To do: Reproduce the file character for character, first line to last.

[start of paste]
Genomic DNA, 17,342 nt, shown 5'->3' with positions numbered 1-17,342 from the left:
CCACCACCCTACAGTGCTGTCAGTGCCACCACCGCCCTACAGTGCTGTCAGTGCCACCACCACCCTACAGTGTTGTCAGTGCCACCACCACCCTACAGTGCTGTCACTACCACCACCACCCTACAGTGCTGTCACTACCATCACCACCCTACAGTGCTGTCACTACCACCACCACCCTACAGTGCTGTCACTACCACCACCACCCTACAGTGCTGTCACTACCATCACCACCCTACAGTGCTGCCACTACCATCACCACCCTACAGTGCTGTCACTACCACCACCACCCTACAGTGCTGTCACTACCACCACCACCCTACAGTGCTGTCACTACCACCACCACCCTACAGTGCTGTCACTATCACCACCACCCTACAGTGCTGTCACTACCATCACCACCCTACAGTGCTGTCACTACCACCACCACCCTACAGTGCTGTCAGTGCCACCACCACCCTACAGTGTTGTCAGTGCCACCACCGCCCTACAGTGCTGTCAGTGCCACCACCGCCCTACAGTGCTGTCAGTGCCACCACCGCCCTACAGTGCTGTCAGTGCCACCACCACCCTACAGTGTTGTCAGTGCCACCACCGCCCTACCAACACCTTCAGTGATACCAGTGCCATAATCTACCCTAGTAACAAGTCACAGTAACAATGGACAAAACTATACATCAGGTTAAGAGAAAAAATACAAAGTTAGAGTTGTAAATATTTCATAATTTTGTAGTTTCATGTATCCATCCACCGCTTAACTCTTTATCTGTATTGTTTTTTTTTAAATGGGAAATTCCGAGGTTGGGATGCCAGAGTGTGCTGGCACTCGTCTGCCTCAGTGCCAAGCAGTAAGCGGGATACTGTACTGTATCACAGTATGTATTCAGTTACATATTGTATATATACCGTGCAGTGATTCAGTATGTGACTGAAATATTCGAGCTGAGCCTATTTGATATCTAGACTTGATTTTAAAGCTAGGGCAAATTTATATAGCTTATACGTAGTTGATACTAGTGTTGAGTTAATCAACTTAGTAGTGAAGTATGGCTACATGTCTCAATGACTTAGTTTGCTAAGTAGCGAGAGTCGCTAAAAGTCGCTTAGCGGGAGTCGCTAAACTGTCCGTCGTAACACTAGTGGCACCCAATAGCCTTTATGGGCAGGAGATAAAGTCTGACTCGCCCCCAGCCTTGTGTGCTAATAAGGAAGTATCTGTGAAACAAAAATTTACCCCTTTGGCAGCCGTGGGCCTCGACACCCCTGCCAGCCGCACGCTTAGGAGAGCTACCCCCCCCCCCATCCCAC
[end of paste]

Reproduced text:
Genomic DNA, 17,342 nt, shown 5'->3' with positions numbered 1-17,342 from the left:
CCACCACCCTACAGTGCTGTCAGTGCCACCACCGCCCTACAGTGCTGTCAGTGCCACCACCACCCTACAGTGTTGTCAGTGCCACCACCACCCTACAGTGCTGTCACTACCACCACCACCCTACAGTGCTGTCACTACCATCACCACCCTACAGTGCTGTCACTACCACCACCACCCTACAGTGCTGTCACTACCACCACCACCCTACAGTGCTGTCACTACCATCACCACCCTACAGTGCTGCCACTACCATCACCACCCTACAGTGCTGTCACTACCACCACCACCCTACAGTGCTGTCACTACCACCACCACCCTACAGTGCTGTCACTACCACCACCACCCTACAGTGCTGTCACTATCACCACCACCCTACAGTGCTGTCACTACCATCACCACCCTACAGTGCTGTCACTACCACCACCACCCTACAGTGCTGTCAGTGCCACCACCACCCTACAGTGTTGTCAGTGCCACCACCGCCCTACAGTGCTGTCAGTGCCACCACCGCCCTACAGTGCTGTCAGTGCCACCACCGCCCTACAGTGCTGTCAGTGCCACCACCACCCTACAGTGTTGTCAGTGCCACCACCGCCCTACCAACACCTTCAGTGATACCAGTGCCATAATCTACCCTAGTAACAAGTCACAGTAACAATGGACAAAACTATACATCAGGTTAAGAGAAAAAATACAAAGTTAGAGTTGTAAATATTTCATAATTTTGTAGTTTCATGTATCCATCCACCGCTTAACTCTTTATCTGTATTGTTTTTTTTTAAATGGGAAATTCCGAGGTTGGGATGCCAGAGTGTGCTGGCACTCGTCTGCCTCAGTGCCAAGCAGTAAGCGGGATACTGTACTGTATCACAGTATGTATTCAGTTACATATTGTATATATACCGTGCAGTGATTCAGTATGTGACTGAAATATTCGAGCTGAGCCTATTTGATATCTAGACTTGATTTTAAAGCTAGGGCAAATTTATATAGCTTATACGTAGTTGATACTAGTGTTGAGTTAATCAACTTAGTAGTGAAGTATGGCTACATGTCTCAATGACTTAGTTTGCTAAGTAGCGAGAGTCGCTAAAAGTCGCTTAGCGGGAGTCGCTAAACTGTCCGTCGTAACACTAGTGGCACCCAATAGCCTTTATGGGCAGGAGATAAAGTCTGACTCGCCCCCAGCCTTGTGTGCTAATAAGGAAGTATCTGTGAAACAAAAATTTACCCCTTTGGCAGCCGTGGGCCTCGACACCCCTGCCAGCCGCACGCTTAGGAGAGCTACCCCCCCCCCCATCCCAC